Independent Cinema Office Blog

News and views on the world of independent film

Posts from February 2015

Self-distribution in action: Beyond Clueless

Posted Thursday 12 February 2015 by Sarah Rutterford in Film Releases, General

Beyond Clueless

Released nationwide on the 23rd January, Beyond Clueless has been variously hailed as a "hypnotic, narcotic and dreamlike cine-essay about the contemporary American teen movie phenomenon" (by the Guardian), as "vibrant, funny and subversive" (by Dazed & Confused) and as "a commentary that will fair set your British teeth on edge" (by the Daily Mail). The film has been a labour of love for its director Charlie Lyne (previously better known as creator of Ultra Culture) and all who've worked on it from its Kickstarter inception to its innovative, lo-fi and very personal UK release, the style of which chimes perfectly with the film's theme and teenage aesthetic. Below, Charlie and Dom Rafferty (the designer behind much of the film's print marketing) answer questions about Beyond Clueless and its self-distribution strategy.

Charlie Lyne, director

What were your initial inspirations for making this film?

I've always been obsessed with the teen genre, which as an adolescent was totally natural I guess, but for whatever reason it was never something that I grew out of. When I was fifteen, those movies were a prism through which to view the world. Now that I'm older, they're a prism through which to view my teenage self.

Which films referenced in Beyond Clueless provoke the most nostalgia in you – and why?

The 2004 teen sex comedy EuroTrip is a film that means an immense amount to me. Initially because it caught me at just the right moment when I was a teenager, eager to be swept up in a world of illicit thrills and casual nudity, but it's also a film that's meant something different to me each time I've revisited it. Like most people's favourite teen movies, it's not a major hit or a critical darling, but a film that spoke to me at just the right moment.

Why did you decide to self-distribute?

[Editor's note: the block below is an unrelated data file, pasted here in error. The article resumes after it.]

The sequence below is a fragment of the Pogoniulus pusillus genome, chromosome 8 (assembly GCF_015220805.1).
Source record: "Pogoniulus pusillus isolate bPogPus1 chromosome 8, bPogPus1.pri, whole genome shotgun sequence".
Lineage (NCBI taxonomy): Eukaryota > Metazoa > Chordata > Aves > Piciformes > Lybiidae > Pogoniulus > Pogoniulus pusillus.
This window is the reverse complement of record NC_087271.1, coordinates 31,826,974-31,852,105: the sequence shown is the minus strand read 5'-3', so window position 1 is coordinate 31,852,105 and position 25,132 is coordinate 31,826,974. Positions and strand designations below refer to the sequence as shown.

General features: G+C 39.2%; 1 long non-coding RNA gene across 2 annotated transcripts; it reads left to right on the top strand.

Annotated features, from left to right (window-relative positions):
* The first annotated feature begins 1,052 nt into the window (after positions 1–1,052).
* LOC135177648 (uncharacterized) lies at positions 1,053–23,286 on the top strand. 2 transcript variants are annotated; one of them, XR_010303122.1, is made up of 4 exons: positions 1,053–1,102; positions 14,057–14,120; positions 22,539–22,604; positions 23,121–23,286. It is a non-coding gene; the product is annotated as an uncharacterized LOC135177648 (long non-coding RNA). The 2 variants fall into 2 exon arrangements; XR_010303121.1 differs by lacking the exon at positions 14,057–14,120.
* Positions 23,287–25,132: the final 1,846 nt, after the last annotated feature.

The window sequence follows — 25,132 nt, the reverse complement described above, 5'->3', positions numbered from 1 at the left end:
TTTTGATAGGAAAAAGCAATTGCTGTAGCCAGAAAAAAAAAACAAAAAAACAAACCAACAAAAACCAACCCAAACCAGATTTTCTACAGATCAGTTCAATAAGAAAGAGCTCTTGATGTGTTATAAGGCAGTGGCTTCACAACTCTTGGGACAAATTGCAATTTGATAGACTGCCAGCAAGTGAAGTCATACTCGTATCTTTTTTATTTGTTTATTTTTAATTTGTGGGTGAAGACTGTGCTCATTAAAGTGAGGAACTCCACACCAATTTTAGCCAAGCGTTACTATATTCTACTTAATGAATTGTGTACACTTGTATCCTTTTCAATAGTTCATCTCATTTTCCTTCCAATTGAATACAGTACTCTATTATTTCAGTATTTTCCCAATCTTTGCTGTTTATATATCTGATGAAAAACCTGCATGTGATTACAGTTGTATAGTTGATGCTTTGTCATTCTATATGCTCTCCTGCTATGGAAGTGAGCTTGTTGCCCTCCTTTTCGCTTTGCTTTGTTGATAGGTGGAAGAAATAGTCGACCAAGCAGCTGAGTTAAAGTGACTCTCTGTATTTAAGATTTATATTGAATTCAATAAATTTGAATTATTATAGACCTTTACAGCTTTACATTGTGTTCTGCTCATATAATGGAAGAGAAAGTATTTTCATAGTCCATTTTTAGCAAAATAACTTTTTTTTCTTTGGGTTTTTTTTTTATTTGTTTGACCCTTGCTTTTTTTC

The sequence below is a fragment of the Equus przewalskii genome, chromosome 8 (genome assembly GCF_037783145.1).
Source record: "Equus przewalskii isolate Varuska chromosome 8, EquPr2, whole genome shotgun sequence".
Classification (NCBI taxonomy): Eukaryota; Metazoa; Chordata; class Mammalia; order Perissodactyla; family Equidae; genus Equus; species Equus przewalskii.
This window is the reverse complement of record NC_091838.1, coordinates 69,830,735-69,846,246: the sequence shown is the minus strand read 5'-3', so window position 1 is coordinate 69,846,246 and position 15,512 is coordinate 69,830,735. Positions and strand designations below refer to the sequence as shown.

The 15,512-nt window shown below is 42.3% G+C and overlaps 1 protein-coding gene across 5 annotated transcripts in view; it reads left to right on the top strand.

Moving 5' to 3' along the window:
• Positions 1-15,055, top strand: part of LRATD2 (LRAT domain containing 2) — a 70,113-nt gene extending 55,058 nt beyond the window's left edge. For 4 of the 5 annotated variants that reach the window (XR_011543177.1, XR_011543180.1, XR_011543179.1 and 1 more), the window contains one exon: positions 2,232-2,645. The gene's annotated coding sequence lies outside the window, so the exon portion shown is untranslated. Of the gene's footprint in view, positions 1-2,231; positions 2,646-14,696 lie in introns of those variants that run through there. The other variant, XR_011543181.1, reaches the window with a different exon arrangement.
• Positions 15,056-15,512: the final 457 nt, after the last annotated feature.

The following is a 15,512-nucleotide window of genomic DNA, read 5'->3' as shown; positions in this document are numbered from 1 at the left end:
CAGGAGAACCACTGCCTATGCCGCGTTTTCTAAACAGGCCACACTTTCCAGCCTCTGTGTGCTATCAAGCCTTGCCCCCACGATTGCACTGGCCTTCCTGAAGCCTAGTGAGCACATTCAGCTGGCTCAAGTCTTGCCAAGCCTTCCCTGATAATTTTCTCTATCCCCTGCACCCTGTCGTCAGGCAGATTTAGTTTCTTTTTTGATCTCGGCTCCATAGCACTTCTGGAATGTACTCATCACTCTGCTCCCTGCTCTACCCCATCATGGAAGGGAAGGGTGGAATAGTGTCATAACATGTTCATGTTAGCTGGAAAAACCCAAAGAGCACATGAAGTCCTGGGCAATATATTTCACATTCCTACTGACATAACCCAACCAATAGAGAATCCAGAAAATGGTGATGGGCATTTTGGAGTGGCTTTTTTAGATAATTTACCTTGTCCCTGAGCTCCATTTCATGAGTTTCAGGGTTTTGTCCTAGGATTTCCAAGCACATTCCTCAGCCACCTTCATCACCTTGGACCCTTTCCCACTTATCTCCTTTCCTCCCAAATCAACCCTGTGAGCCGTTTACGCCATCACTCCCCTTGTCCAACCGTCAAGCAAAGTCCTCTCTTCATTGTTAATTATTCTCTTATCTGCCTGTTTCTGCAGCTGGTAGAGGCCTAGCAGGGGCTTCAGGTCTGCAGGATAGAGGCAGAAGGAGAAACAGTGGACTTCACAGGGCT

We'd done distribution deals in various other countries through our sales agent, but when it came to the UK we were wary of being a small film on a big slate, especially having seen how easy it is for those films to get lost in the whirlwind of the average UK release week. We figured we would be able to put in the kind of time that a distributor couldn't afford to spend on such a small, idiosyncratic film, and make sure that every screening felt like a proper event.

Can you describe your marketing plans for the film? What kind of audience and trends were you trying to tap into? What were the surprises?

We knew there was an audience of some kind for the film because it was crowd-funded in the first place. The challenge was working out how best to reach that audience in the real world, which is obviously much more difficult than on a global platform like Kickstarter. We decided to focus on a small number of hand-tailored screenings (most of which I did Q&As at) rather than trying to book in a bunch of shows at each site. That way we could encourage all the potential audience members in a given town to get together on a specific night, which gave each screening the feeling of an event. The main surprise was how enthusiastic people were. It wasn't half as difficult as we'd expected to get people out to the screenings, even on a Wednesday afternoon in Aberdeen.

We worked with Dom to make bespoke posters for each of the venues screening the film, and also with the ICO to decide on accompanying films we might want to show with it (for example, it's screening in a double-bill with The Craft at the Gulbenkian in Canterbury and is heading the Teens Rule OK! season at the QUAD in Derby). Other venues have offered live scores or have put on prom nights to get the audience in the mood.

Beyond Clueless posters

What are the benefits of going to the extra effort of ‘curating’ the run of the documentary in this way?

Selfishly, it makes it much more fun for us, because each of the screenings feels unique and exciting. And I think people can tell that they're getting something distinctive even if they've not been following what we've been doing in each city. It really doesn't involve that much more effort than a traditional screening either - most of the time it was just a case of buying a few red party cups and putting together a Spotify playlist - but it allows the audience to get much more out of the experience.

How did you work to secure screenings around the UK? And what has it been like presenting the film to regional audiences?

We tried to just be as honest as possible with everybody. There was no point us pretending that we had the biggest film of 2015 on our hands, so instead we just explained to exhibitors what the film was, who it would hopefully appeal to, and everything we would be doing to promote it. Four stars from Peter Bradshaw didn't hurt either.

What are your major lessons from self-distribution so far?

I have learned, by heart, the relative merits of the Wi-Fi services offered by every major British rail operator. 

Dom Rafferty, designer

Can you talk us through how you came up with the idea for the Beyond Clueless posters for the QUAD in Derby, Chapter Arts Centre in Cardiff and the Gulbenkian Cinema in Canterbury?